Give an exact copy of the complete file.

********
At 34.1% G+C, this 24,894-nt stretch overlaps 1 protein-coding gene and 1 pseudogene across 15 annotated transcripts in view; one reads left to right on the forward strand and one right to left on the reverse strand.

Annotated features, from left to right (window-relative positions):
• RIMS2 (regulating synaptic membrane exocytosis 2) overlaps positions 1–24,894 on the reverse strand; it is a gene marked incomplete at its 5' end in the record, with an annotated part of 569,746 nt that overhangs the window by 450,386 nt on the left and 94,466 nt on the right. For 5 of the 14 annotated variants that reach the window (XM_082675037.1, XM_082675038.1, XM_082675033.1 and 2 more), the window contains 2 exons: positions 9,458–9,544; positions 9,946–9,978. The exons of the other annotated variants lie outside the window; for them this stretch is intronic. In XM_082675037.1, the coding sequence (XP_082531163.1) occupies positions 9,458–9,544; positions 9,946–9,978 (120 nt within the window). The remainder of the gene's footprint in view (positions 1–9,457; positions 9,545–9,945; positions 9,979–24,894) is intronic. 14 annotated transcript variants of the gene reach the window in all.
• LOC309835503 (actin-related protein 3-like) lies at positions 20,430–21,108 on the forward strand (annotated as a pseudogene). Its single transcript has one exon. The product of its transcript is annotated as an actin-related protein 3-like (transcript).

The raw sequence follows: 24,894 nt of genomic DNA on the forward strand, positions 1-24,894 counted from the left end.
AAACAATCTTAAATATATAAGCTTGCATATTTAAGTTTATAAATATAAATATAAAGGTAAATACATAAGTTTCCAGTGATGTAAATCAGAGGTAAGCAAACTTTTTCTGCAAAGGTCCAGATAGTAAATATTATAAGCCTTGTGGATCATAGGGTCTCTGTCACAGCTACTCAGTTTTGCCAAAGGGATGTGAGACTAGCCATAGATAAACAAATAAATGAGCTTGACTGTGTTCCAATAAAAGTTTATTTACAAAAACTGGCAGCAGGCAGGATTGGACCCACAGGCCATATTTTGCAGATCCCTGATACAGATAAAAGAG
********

At 34.1% G+C, this 24,894-nt stretch overlaps 1 protein-coding gene and 1 pseudogene across 15 annotated transcripts in view; one reads left to right on the forward strand and one right to left on the reverse strand.

Annotated features, from left to right (window-relative positions):
• RIMS2 (regulating synaptic membrane exocytosis 2) overlaps positions 1–24,894 on the reverse strand; it is a gene marked incomplete at its 5' end in the record, with an annotated part of 569,746 nt that overhangs the window by 450,386 nt on the left and 94,466 nt on the right. For 5 of the 14 annotated variants that reach the window (XM_082675037.1, XM_082675038.1, XM_082675033.1 and 2 more), the window contains 2 exons: positions 9,458–9,544; positions 9,946–9,978. The exons of the other annotated variants lie outside the window; for them this stretch is intronic. In XM_082675037.1, the coding sequence (XP_082531163.1) occupies positions 9,458–9,544; positions 9,946–9,978 (120 nt within the window). The remainder of the gene's footprint in view (positions 1–9,457; positions 9,545–9,945; positions 9,979–24,894) is intronic. 14 annotated transcript variants of the gene reach the window in all.
• LOC309835503 (actin-related protein 3-like) lies at positions 20,430–21,108 on the forward strand (annotated as a pseudogene). Its single transcript has one exon. The product of its transcript is annotated as an actin-related protein 3-like (transcript).

The raw sequence follows: 24,894 nt of genomic DNA on the forward strand, positions 1-24,894 counted from the left end.
AAACAATCTTAAATATATAAGCTTGCATATTTAAGTTTATAAATATAAATATAAAGGTAAATACATAAGTTTCCAGTGATGTAAATCAGAGGTAAGCAAACTTTTTCTGCAAAGGTCCAGATAGTAAATATTATAAGCCTTGTGGATCATAGGGTCTCTGTCACAGCTACTCAGTTTTGCCAAAGGGATGTGAGACTAGCCATAGATAAACAAATAAATGAGCTTGACTGTGTTCCAATAAAAGTTTATTTACAAAAACTGGCAGCAGGCAGGATTGGACCCACAGGCCATATTTTGCAGATCCCTGATACAGATAAAAGAG